2123G Engineering Systems Building

757-683-3752

www.odu.edu/eng/programs/biomedical/

Dean Krusienski, Graduate Program Director

Biomedical Engineering Program General Description

The Biomedical Engineering graduate degree programs are available to full-time and part-time students seeking to improve their research and professional skills in biomedical engineering.  The programs strive to provide the highest quality engineering education at the graduate level, to engage in scholarly research at the forefront of biomedical engineering, and to serve the profession of biomedical engineering.  Cutting-edge research opportunities and instruction are offered in:

•    Bioelectrics and Pulsed Power
•    Cellular & Molecular Bioengineering
•    Cardiovascular Engineering 
•    Medical Image Analysis and Simulation
•    Musculoskeletal Biomechanics
•    Neural Engineering
•    Plasma Medicine
•    Systems Biology & Computational Bioengineering

Facilities: The Advanced Signal Processing in Engineering and Neuroscience (ASPEN) Laboratory; the Biomachina Laboratory; the Biomechanics Laboratory; the Cardiac Electrophysiology Laboratory; the Cellular Mechanobiology Laboratory; the Medical Imaging, Diagnosis and Analysis (MIDA) Laboratory; the Medical Simulations Laboratory; the Plasma Engineering and Medicine Institute (PEMI); the Systems Analysis of Metabolic Physiology and Exercise (SAMPE) Laboratory; and the Virginia Institute for Imaging and Vision Analysis (VIIVA).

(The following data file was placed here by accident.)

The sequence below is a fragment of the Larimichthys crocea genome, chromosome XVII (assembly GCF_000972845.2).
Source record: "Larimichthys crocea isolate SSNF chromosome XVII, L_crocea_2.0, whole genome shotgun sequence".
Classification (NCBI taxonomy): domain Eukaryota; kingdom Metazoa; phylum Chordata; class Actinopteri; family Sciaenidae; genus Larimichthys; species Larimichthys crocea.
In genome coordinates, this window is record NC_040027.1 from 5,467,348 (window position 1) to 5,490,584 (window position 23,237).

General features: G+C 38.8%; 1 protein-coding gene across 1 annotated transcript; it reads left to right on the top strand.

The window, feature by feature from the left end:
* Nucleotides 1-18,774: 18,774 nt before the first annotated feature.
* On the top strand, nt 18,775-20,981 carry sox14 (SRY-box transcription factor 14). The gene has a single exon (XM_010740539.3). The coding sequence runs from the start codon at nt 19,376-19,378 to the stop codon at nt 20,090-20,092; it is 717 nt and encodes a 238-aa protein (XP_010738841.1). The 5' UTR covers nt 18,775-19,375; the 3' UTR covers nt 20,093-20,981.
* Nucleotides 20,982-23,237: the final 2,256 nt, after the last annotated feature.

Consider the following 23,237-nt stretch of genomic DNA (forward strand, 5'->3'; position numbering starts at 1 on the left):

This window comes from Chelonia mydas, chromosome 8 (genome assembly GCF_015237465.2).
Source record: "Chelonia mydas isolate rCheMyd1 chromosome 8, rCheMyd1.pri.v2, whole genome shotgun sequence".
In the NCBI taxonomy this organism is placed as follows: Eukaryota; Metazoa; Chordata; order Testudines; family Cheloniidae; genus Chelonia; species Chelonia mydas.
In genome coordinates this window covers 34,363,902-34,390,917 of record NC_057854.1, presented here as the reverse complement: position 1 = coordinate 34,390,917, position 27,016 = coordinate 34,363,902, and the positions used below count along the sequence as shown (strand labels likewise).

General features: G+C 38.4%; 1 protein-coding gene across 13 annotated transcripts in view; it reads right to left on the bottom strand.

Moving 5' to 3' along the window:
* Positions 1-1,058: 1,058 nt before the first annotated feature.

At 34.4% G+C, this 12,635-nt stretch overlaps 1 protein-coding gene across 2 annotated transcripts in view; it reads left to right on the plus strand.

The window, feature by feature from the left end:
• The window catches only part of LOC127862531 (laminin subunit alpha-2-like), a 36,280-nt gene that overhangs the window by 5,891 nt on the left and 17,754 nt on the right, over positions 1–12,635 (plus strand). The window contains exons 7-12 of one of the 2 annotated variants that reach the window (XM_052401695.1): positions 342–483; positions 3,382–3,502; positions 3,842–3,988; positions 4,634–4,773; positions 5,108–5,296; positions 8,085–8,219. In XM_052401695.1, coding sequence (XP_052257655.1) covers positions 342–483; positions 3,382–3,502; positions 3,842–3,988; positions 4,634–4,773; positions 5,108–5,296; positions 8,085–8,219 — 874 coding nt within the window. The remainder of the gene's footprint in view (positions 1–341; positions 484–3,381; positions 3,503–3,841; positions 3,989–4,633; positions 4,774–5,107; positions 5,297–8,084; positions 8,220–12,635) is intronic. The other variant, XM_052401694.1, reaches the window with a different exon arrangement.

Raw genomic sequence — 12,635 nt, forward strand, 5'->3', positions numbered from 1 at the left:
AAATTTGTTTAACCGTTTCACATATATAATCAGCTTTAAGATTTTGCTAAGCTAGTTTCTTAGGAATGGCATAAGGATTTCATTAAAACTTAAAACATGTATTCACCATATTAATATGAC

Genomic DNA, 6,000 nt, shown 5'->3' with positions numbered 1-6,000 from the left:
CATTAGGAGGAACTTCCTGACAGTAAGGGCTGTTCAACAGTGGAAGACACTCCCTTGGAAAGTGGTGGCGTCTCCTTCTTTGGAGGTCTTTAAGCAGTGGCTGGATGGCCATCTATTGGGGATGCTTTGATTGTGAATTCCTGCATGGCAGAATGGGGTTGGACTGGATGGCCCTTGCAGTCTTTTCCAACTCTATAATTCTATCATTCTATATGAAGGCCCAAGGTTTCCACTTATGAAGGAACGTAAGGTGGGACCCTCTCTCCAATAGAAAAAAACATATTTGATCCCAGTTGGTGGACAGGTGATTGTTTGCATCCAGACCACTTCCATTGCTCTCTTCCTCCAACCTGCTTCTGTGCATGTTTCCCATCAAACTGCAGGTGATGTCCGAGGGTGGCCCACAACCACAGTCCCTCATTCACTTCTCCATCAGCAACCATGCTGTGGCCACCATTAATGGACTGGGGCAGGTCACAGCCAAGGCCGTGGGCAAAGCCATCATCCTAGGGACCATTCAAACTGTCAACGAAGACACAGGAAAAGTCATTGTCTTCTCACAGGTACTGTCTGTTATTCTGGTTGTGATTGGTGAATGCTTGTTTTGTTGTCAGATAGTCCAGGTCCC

The program also has strong ties to several other on- and off-campus laboratories including the Applied Research Center at the Jefferson National Laboratory, the Center for Brain Research and Rehabilitation, the Frank Reidy Research Center for Bioelectrics, and the Virginia Modeling, Analysis and Simulation Center (VMASC). The program is supported by regional, national, and international clinical collaborators.  These unique resources position the biomedical engineering program to be a leader in education and research in the Southeast and nationally.

List of Degrees and Certificates

  • Master of Engineering – Biomedical Engineering
  • Master of Science, Engineering – Biomedical Engineering
  • Doctor of Philosophy, Engineering – Biomedical Engineering
  • Advanced Engineering Certificate  – Biomedical Engineering

Master of Engineering - Biomedical Engineering

Master of Engineering Admission Requirements

Admission to the Master of Engineering program in biomedical engineering is in accordance with Old Dominion University and Frank Batten College of Engineering and Technology requirements for master’s programs as specified in this catalog. Specific additional requirements include the following:

  1. Completion of a bachelor’s degree in Engineering, Science or Mathematics from an accredited institution, although students from other educational backgrounds may apply with appropriate leveling courses.
  2. A minimum GPA of 3.00 (out of 4.0) is required of most students. A student with a lower GPA meeting ODU’s graduate admission requirements and with evidence of a high level of professional capability may be eligible for admission to the program upon submission of a petition to the graduate program director.
  3. Recent scores, typically, not more than five years old, on the Graduate Record Examination’s (GRE) verbal, quantitative, and analytical writing sections must be submitted by all applicants.
  4. Two letters of recommendation (typically from faculty in the highest degree program completed when the application is within five years of graduation from that degree program) are encouraged but not required.
  5. The applicant must submit a resume and a statement of purpose and goals.
  6. Foundation knowledge in physics, basic chemistry, computer programming, and mathematics (including differential equations) is expected.